Monday, September 1, 2014

Save the Hoo-Hahs

It’s September and that means it is Gynecological Cancer Awareness month.  This includes Cervical, Ovarian, Uterine and other gynecological cancers.  According to the Centers for Disease Control and Prevention (CDC) “All women are at risk for gynecologic cancers, and risk increases with age.”  Most people are aware of Breast Cancer, the iconic pink ribbon campaign has done so much to raise the level of understanding about the need for early detection through mammograms and other diagnostic tools, but gynecological cancers have not had as much success in capturing the attention of the public to share the message. 

For some reason it has become socially acceptable to discuss breast health, but the mere mention of other ‘lady parts’ causes discomfort and awkward silences.  From Hollywood to the evening news, this veil of secrecy still exists, we know lots of movie stars who have survived breast cancer, the media is usually in full force at the annual breast cancer events, but bring up uterine, ovarian or even, god-forbid, vaginal cancer and the media run away in horror.   Why is there a double standard for cancer? 

Actress Fran Drescher is one of the only famous folks who came out publicly and said, “Yes, I had uterine cancer”.  She wrote a highly successful book, “Cancer Schamancer” in which she describes her struggle with odd symptoms that wouldn’t go away, she went to doctor after doctor until one correctly identified the cancer in her uterus and she got treatment.  In her unique and comical way, Fran Drescher became a champion for women to advocate for themselves and their gynecological health.  

Sadly, the outcome was not as good for famed Saturday Night Live actress Gilda Radnor, who was diagnosed with ovarian cancer.  She also went to several doctors before a correct diagnosis.  After treatment with chemo and radiation, she later died when the cancer was found in other organs. Would her outcome have been different if doctors had diagnosed her sooner.  We know early detection is critical.  

Gynecological cancers are often referred to as the silent killers; their symptoms are often mistaken for other illnesses. 

What are the Signs and Symptoms of Gynecologic Cancer?

Uterine or Endometrial
  Bleeding in a women who has gone through menopause
  Irregular vaginal bleeding in a women before menopause

The initial symptoms of ovarian cancer are common complaints of women. This is why it may not be detected early. These symptoms include:
  Pressure or a feeling of fullness in the pelvis
  Abdominal bloating
  Changes in your normal bowel or bladder patterns

  Abnormal bleeding between periods
  Bleeding after sexual intercourse
  Vaginal discharge that has a foul smell, unusual color, or is more than usual.

The most common symptom of vulvar cancer is itching of the vulva.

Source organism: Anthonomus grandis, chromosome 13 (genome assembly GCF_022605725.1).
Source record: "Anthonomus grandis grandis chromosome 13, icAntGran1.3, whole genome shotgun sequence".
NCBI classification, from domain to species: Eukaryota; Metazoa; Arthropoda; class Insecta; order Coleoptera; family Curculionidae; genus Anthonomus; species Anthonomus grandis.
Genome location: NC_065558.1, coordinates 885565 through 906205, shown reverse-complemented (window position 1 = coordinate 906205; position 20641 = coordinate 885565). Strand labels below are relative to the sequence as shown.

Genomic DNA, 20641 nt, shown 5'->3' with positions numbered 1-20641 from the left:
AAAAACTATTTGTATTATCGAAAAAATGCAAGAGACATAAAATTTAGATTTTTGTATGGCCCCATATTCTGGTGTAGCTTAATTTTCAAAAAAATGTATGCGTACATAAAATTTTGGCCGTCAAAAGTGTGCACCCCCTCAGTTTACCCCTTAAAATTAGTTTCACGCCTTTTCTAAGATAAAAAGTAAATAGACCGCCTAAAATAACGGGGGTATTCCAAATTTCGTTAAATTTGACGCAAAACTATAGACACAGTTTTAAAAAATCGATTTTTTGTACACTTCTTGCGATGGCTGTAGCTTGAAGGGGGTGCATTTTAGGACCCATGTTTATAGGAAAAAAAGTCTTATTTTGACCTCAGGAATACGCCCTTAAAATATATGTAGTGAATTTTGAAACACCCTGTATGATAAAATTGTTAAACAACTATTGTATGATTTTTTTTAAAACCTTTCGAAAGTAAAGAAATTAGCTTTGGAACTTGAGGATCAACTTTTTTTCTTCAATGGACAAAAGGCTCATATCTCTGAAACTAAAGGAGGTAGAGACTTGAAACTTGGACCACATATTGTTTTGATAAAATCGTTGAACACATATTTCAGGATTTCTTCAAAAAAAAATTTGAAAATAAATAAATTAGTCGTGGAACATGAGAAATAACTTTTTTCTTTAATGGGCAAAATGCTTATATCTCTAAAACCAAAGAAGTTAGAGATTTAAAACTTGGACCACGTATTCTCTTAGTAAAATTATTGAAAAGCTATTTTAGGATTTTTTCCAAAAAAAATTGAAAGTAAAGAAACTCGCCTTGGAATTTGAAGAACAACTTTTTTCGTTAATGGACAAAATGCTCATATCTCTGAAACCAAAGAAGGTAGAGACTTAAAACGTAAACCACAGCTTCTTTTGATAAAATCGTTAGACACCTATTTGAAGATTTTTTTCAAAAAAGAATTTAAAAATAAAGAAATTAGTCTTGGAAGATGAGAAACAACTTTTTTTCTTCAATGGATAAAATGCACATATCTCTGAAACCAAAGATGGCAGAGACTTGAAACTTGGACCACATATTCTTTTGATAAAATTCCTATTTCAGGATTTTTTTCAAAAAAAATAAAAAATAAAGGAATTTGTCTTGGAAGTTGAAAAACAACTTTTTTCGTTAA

Other symptoms include:
  Burning, pain, or other discomfort
  A sore on the vulva
  Changes in skin color 

Here are some scary facts about gynecological cancers:
The American Cancer Society estimates that 91,730 women in the United States will be diagnosed with cancers of the female reproductive organs this year. Cancer of the endometrium, which is the lining of the uterus, is the most common gynecological cancer. Ovarian cancer ranks fifth as a cause of cancer deaths among women and causes more deaths than any other cancer of the female reproductive system. It is estimated that as many as 28,080 women will die in 2013 from gynecological cancers.

One particular CDC program focuses on encouraging women to pay attention to their body and "Be Brave. Ask Questions." Through personal and moving radio, television and print PSA’s, the campaign tells women "Be brave. Ask questions. Chances are you don't have cancer, but find out for sure."

We need to be bold and ask questions, we need to lift the veil of secrecy around these cancers.  That’s why we need gynecological cancer awareness month – early detection means earlier treatment and better outcomes for all women.  So go ahead and put on your pink ribbon for breast cancer – but put on a teal or orange ribbon too, show your support for uterine, ovarian and other gynecological cancers. 

As this cool graphic says, lets not only save the tat-tas, lets save the hoo-hahs

I will be participating in the Valley of the Sun Ovarian Cancer walk later this month to help raise awareness and work towards a cure of this terrible disease, please join me, or join a walk in your area for ovarian or any of the other gynecological cancers - together we can make a difference.  I want a future where my daughters won't have to worry about gynecological cancers.  
click here to donate

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